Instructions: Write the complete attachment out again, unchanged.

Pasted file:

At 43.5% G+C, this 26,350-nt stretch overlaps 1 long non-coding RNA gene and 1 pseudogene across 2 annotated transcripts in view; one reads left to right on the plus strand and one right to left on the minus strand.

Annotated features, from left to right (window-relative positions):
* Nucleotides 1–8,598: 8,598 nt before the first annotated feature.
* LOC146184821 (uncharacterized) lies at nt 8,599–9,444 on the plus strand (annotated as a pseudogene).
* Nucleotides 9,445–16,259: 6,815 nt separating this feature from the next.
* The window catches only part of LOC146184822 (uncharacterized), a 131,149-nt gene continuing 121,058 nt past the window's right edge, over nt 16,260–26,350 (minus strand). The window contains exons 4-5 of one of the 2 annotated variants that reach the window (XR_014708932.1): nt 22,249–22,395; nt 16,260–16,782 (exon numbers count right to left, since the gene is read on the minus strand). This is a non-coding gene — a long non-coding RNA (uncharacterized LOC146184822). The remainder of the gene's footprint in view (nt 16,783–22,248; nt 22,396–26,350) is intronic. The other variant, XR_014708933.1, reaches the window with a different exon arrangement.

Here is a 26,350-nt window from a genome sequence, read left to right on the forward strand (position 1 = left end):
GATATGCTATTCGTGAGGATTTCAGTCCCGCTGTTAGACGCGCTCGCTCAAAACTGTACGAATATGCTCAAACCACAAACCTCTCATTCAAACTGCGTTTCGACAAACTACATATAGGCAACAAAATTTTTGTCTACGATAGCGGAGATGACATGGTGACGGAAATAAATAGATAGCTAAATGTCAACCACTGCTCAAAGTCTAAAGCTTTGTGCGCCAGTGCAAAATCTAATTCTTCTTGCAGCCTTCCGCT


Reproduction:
At 43.5% G+C, this 26,350-nt stretch overlaps 1 long non-coding RNA gene and 1 pseudogene across 2 annotated transcripts in view; one reads left to right on the plus strand and one right to left on the minus strand.

Annotated features, from left to right (window-relative positions):
* Nucleotides 1–8,598: 8,598 nt before the first annotated feature.
* LOC146184821 (uncharacterized) lies at nt 8,599–9,444 on the plus strand (annotated as a pseudogene).
* Nucleotides 9,445–16,259: 6,815 nt separating this feature from the next.
* The window catches only part of LOC146184822 (uncharacterized), a 131,149-nt gene continuing 121,058 nt past the window's right edge, over nt 16,260–26,350 (minus strand). The window contains exons 4-5 of one of the 2 annotated variants that reach the window (XR_014708932.1): nt 22,249–22,395; nt 16,260–16,782 (exon numbers count right to left, since the gene is read on the minus strand). This is a non-coding gene — a long non-coding RNA (uncharacterized LOC146184822). The remainder of the gene's footprint in view (nt 16,783–22,248; nt 22,396–26,350) is intronic. The other variant, XR_014708933.1, reaches the window with a different exon arrangement.

Here is a 26,350-nt window from a genome sequence, read left to right on the forward strand (position 1 = left end):
GATATGCTATTCGTGAGGATTTCAGTCCCGCTGTTAGACGCGCTCGCTCAAAACTGTACGAATATGCTCAAACCACAAACCTCTCATTCAAACTGCGTTTCGACAAACTACATATAGGCAACAAAATTTTTGTCTACGATAGCGGAGATGACATGGTGACGGAAATAAATAGATAGCTAAATGTCAACCACTGCTCAAAGTCTAAAGCTTTGTGCGCCAGTGCAAAATCTAATTCTTCTTGCAGCCTTCCGCT